Meet A Minnesota [Startup] CTO: Brent Kastner



Screen Shot 2016-07-26 at 10.36.31 AMThank you Andcor Companies for underwriting our Meet a Minnesota CTO series, where we get up close and personal with Minnesota’s chief techies.

Brent Kastner is a startup CTO currently with URTURN & Tarmac.

How long have you been working in technology for and what is your technical background?

I’ve been serious about technology since middle school where I ran a BBS with some friends. I worked hard to earn enough money in my early highschool years to buy a 486 that could run DOOM.

Those early years helped me understand the hardware side and I eventually got my professional start working with hardware (servers and networks) in 1996. I transitioned into software development in 2000 as I was working at BestBuy on their first ecommerce website.

On that project I met the founder (Peng Ong) and CTO (Russell Nakano) of a startup called Interwoven. They convinced me to join their company. Easily one of the best decisions in my career; I traveled the world and worked with every type of business you can imagine. Interwoven opened many doors for me and prepared me for my second major opportunity; scaling GovDelivery.

What are you focused on right now?

As the co-founder & CTO of URTURN and the CTO of Tarmac I am currently working on and am passionate about: DevOps, Machine Learning, and Augmented Reality (Mobile).

DevOps: I’m working with the talented team at to establish a DevOps product. Overall I think DevOps is a powerful concept but it literally means something different to every company I talk to. Our goal is to bring convention to the DevOps world in much the same way that Rails/Grails/Spring Boot brings convention to the app dev world. Do you need HIPAA with that?

Machine Learning: I’ve been working with TensorFlow and Octave to study educational performance in grades 6 through 12 and technical debt in code commits on GitHub. Two very separate projects but seriously interesting technology.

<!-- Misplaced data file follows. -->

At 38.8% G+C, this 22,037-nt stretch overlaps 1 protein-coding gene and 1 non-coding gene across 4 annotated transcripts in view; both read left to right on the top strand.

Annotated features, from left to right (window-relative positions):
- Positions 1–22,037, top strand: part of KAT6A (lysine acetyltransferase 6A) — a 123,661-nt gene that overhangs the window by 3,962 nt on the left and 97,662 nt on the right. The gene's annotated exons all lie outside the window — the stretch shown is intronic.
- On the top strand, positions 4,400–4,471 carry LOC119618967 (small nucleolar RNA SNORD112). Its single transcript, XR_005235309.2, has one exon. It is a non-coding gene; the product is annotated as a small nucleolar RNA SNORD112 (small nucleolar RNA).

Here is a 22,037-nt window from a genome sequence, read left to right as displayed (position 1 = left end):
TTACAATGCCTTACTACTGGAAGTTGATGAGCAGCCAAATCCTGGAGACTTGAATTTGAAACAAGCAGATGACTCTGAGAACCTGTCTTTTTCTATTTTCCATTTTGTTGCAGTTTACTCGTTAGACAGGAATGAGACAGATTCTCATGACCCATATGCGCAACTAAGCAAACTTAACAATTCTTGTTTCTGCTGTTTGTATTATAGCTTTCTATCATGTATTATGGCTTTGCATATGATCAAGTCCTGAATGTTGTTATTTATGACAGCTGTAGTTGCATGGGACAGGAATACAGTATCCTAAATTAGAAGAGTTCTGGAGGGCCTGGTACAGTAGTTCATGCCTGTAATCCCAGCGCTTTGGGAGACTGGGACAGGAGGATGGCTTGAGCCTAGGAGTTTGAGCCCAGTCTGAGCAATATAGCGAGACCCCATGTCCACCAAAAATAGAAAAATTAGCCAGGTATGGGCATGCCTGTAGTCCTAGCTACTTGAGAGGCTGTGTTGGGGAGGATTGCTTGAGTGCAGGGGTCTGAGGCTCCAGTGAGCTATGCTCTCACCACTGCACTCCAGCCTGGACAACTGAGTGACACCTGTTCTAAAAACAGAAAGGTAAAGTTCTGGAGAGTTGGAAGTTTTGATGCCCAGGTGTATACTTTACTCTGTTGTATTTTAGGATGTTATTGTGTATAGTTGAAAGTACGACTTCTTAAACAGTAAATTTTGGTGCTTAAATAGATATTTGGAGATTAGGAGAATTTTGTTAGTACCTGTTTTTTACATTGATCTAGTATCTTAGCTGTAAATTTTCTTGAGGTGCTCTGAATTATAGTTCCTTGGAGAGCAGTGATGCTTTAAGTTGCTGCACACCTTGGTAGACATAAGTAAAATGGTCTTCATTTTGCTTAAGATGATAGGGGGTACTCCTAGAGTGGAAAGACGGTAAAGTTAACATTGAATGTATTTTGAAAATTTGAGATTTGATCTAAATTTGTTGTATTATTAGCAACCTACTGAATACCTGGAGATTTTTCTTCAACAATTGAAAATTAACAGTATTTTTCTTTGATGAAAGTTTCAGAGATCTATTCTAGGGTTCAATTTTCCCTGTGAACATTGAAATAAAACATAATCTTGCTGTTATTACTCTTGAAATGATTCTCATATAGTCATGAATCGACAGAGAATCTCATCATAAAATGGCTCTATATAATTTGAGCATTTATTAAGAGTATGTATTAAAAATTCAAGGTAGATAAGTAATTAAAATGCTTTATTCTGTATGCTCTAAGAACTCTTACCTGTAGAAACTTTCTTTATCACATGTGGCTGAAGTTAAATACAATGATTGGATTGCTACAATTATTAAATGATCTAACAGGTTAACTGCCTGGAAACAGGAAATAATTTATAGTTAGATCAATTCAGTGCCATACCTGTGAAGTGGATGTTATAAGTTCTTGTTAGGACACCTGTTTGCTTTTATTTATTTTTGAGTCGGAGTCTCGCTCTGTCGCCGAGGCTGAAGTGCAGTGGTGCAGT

AR: I was fortunate to work with Aaron Kardell at HomeSpotter who was doing AR before Pokemon. I’ve always been fascinated with the concept of a thin digital overlay on the real world around us. My personal weekend project focuses on this.

What are the some of the technologies within your company and IT environment?

We’re actively working with Amazon CloudFormation to automate and version control our infrastructure. CloudFormation touches on Amazon RDS, S3, ELB, EC2, VPCs, Security Groups, and even deployment.

For development its Rails or Grails, React.js or Angular, and Obj-C/Swift/Java for Mobile.

As I mentioned in a previous question we’re doing more and more with TensorFlow and Octave to study and learn from data.

How do you ensure that IT plans, projects and objectives are aligned with business outcomes?

I think the direct answer here is to never let that alignment get messed up in the first place. Super easy to say. But growing a technical organization from a few technology resources to 30/40/50 is quite literally the most challenging thing I’ve done. I’ve made a ton of mistakes, but also learned a tremendous amount. Learn and apply!

For me it all comes down to transparency and connectedness. As the team grows your job as a leader becomes less about day to day hands on and more about communication, spotting issues early, and taking decisive action when warranted.

Finally, I patently reject the notion that there is a business and a tech team. Companies that work recognize that everyone on the team is in “the business”. Keep the people that do the work as close to the customers as you can and you’ll never lack understanding.

What is the size of your department (headcount) and how is it organized/managed?

I have my hands in a couple of different things at the moment so my teams range anywhere from a small handful (2 to 5) to around 30. The concept of small teams seem to work well for me. So even a larger organization is comprised of a smaller group of motivated people. We self-organize and work with modern tools like Pivotal Tracker, GitHub, CircleCI, GreenHouseCI, and HockeyApp to name a few.

Very much in that DevOps spirit, developers are responsible for quality and we focus heavily on testing and automation at all levels.

How does your company approach recruiting and retention for technical positions in an increasingly competitive market?